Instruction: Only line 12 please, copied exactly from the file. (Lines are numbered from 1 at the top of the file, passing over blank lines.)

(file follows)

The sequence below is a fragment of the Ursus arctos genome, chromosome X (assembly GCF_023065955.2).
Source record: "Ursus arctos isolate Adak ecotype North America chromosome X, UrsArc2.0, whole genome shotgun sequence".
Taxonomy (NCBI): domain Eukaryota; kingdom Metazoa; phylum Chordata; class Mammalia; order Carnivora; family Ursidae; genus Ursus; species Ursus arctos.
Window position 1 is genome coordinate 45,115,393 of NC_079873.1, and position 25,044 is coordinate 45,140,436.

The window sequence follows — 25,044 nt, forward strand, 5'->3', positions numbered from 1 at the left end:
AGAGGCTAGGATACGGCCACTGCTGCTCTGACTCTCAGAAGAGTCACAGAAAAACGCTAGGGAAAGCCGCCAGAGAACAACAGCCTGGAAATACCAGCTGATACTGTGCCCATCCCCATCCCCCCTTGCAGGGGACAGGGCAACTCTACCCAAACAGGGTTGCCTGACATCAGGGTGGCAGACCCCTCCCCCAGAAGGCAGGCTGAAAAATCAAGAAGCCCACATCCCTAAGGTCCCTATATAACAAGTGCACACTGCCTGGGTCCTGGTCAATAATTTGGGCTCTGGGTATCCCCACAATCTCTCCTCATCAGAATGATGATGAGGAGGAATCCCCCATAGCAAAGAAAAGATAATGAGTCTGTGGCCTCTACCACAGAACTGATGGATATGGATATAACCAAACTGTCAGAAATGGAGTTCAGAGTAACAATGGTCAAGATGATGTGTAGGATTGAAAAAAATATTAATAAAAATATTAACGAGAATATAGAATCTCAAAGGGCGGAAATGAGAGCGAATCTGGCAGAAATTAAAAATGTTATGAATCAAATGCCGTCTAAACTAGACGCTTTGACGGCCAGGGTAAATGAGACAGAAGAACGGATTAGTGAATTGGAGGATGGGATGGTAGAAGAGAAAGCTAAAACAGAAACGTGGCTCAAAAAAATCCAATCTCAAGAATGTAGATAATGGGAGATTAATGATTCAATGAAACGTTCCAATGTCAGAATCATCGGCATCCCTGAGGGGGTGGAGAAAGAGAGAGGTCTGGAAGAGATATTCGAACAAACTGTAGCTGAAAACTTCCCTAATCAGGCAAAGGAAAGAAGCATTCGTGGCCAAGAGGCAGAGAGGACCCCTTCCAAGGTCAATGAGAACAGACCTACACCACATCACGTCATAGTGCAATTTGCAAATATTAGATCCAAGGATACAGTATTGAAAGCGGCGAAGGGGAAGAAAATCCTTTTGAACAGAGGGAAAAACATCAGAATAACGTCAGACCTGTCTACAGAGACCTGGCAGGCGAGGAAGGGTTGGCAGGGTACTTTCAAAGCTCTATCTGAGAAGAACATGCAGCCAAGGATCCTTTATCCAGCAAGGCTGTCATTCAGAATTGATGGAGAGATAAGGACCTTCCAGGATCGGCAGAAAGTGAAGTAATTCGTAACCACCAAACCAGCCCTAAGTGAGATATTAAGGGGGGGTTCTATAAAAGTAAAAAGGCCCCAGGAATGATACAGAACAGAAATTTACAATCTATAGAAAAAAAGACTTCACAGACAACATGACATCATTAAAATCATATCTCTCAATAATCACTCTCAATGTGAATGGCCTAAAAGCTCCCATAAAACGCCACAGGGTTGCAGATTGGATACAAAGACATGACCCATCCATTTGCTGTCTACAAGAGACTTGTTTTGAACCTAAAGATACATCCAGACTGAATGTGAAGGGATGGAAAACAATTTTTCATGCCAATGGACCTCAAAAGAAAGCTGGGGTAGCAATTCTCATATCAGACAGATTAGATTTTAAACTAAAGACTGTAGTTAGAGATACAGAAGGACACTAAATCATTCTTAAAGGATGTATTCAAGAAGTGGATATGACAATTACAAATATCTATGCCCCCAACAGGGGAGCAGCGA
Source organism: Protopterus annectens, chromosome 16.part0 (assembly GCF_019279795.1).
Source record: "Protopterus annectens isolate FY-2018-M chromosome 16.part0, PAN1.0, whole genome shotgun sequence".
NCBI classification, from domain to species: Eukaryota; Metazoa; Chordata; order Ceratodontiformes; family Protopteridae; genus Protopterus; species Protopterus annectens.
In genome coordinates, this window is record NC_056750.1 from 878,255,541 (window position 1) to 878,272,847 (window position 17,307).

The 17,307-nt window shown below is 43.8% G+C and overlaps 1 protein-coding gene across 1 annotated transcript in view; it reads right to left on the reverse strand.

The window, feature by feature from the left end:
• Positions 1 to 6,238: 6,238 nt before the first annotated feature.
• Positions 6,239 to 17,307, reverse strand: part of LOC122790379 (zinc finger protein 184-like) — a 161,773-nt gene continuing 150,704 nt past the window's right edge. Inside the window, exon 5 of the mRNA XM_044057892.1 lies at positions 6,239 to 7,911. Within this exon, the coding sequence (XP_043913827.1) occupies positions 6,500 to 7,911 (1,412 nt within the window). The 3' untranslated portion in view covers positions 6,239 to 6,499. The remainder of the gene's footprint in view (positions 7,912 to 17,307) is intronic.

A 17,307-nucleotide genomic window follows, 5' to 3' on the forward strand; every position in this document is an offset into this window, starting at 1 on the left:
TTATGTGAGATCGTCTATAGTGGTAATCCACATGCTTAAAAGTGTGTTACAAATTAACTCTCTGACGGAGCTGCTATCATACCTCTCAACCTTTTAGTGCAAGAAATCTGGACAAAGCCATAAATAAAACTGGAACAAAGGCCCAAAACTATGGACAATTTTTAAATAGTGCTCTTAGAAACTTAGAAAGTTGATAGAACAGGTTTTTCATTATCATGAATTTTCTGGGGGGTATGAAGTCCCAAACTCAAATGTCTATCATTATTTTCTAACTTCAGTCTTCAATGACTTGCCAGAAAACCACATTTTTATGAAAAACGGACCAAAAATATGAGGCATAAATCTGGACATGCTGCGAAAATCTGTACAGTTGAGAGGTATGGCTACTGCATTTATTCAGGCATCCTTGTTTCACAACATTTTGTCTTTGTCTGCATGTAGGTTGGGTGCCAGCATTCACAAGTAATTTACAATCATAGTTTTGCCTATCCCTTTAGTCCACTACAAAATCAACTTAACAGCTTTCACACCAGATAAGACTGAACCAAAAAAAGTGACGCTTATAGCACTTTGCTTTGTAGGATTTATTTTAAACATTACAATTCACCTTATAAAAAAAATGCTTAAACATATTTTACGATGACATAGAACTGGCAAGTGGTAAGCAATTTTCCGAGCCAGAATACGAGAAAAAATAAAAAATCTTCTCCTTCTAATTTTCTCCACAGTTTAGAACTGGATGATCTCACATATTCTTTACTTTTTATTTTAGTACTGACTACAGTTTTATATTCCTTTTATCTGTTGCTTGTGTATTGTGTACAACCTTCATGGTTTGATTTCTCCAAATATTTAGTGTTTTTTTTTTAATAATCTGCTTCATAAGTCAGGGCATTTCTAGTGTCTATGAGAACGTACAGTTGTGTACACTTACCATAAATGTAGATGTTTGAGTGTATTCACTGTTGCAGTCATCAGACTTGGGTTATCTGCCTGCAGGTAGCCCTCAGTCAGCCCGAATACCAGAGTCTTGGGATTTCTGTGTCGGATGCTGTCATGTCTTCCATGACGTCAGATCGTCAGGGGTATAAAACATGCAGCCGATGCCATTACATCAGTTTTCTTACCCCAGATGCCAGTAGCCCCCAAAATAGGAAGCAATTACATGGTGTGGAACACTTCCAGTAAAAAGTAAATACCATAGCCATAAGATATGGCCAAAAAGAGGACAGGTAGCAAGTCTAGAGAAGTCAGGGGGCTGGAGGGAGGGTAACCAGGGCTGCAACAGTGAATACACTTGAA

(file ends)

The window, feature by feature from the left end: